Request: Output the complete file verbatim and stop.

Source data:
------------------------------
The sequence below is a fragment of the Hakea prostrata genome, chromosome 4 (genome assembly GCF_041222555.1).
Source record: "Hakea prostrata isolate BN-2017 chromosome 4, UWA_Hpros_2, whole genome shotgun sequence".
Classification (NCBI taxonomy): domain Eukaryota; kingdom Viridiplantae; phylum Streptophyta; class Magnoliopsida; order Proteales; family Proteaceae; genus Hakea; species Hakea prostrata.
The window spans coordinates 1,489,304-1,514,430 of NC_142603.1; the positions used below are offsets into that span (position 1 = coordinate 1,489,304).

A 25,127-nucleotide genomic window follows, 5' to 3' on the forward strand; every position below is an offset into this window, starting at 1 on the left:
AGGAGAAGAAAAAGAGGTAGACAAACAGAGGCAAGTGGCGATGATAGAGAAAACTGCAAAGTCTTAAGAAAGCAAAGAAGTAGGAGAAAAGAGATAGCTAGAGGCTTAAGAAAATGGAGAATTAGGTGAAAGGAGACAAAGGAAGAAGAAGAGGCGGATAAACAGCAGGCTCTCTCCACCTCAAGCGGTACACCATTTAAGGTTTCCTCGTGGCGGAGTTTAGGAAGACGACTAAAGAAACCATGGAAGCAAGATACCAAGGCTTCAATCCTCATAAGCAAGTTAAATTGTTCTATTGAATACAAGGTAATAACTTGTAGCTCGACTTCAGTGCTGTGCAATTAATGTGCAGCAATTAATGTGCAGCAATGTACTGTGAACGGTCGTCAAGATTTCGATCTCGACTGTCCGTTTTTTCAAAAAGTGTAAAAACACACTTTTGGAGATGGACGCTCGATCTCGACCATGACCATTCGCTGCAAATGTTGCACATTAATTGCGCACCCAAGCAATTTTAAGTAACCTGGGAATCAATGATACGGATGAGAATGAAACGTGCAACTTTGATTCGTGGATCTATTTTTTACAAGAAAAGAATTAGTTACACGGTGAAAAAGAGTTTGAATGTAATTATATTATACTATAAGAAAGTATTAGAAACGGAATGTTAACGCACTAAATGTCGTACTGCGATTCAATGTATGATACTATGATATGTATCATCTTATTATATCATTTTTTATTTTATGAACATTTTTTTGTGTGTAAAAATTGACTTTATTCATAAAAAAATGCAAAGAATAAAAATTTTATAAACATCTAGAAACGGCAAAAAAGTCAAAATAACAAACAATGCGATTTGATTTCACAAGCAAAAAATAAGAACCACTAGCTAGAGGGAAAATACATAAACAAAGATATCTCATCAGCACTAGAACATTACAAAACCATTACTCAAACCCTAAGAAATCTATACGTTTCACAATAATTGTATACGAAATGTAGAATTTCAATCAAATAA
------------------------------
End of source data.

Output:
The sequence below is a fragment of the Hakea prostrata genome, chromosome 4 (genome assembly GCF_041222555.1).
Source record: "Hakea prostrata isolate BN-2017 chromosome 4, UWA_Hpros_2, whole genome shotgun sequence".
Classification (NCBI taxonomy): domain Eukaryota; kingdom Viridiplantae; phylum Streptophyta; class Magnoliopsida; order Proteales; family Proteaceae; genus Hakea; species Hakea prostrata.
The window spans coordinates 1,489,304-1,514,430 of NC_142603.1; the positions used below are offsets into that span (position 1 = coordinate 1,489,304).

A 25,127-nucleotide genomic window follows, 5' to 3' on the forward strand; every position below is an offset into this window, starting at 1 on the left:
AGGAGAAGAAAAAGAGGTAGACAAACAGAGGCAAGTGGCGATGATAGAGAAAACTGCAAAGTCTTAAGAAAGCAAAGAAGTAGGAGAAAAGAGATAGCTAGAGGCTTAAGAAAATGGAGAATTAGGTGAAAGGAGACAAAGGAAGAAGAAGAGGCGGATAAACAGCAGGCTCTCTCCACCTCAAGCGGTACACCATTTAAGGTTTCCTCGTGGCGGAGTTTAGGAAGACGACTAAAGAAACCATGGAAGCAAGATACCAAGGCTTCAATCCTCATAAGCAAGTTAAATTGTTCTATTGAATACAAGGTAATAACTTGTAGCTCGACTTCAGTGCTGTGCAATTAATGTGCAGCAATTAATGTGCAGCAATGTACTGTGAACGGTCGTCAAGATTTCGATCTCGACTGTCCGTTTTTTCAAAAAGTGTAAAAACACACTTTTGGAGATGGACGCTCGATCTCGACCATGACCATTCGCTGCAAATGTTGCACATTAATTGCGCACCCAAGCAATTTTAAGTAACCTGGGAATCAATGATACGGATGAGAATGAAACGTGCAACTTTGATTCGTGGATCTATTTTTTACAAGAAAAGAATTAGTTACACGGTGAAAAAGAGTTTGAATGTAATTATATTATACTATAAGAAAGTATTAGAAACGGAATGTTAACGCACTAAATGTCGTACTGCGATTCAATGTATGATACTATGATATGTATCATCTTATTATATCATTTTTTATTTTATGAACATTTTTTTGTGTGTAAAAATTGACTTTATTCATAAAAAAATGCAAAGAATAAAAATTTTATAAACATCTAGAAACGGCAAAAAAGTCAAAATAACAAACAATGCGATTTGATTTCACAAGCAAAAAATAAGAACCACTAGCTAGAGGGAAAATACATAAACAAAGATATCTCATCAGCACTAGAACATTACAAAACCATTACTCAAACCCTAAGAAATCTATACGTTTCACAATAATTGTATACGAAATGTAGAATTTCAATCAAATAA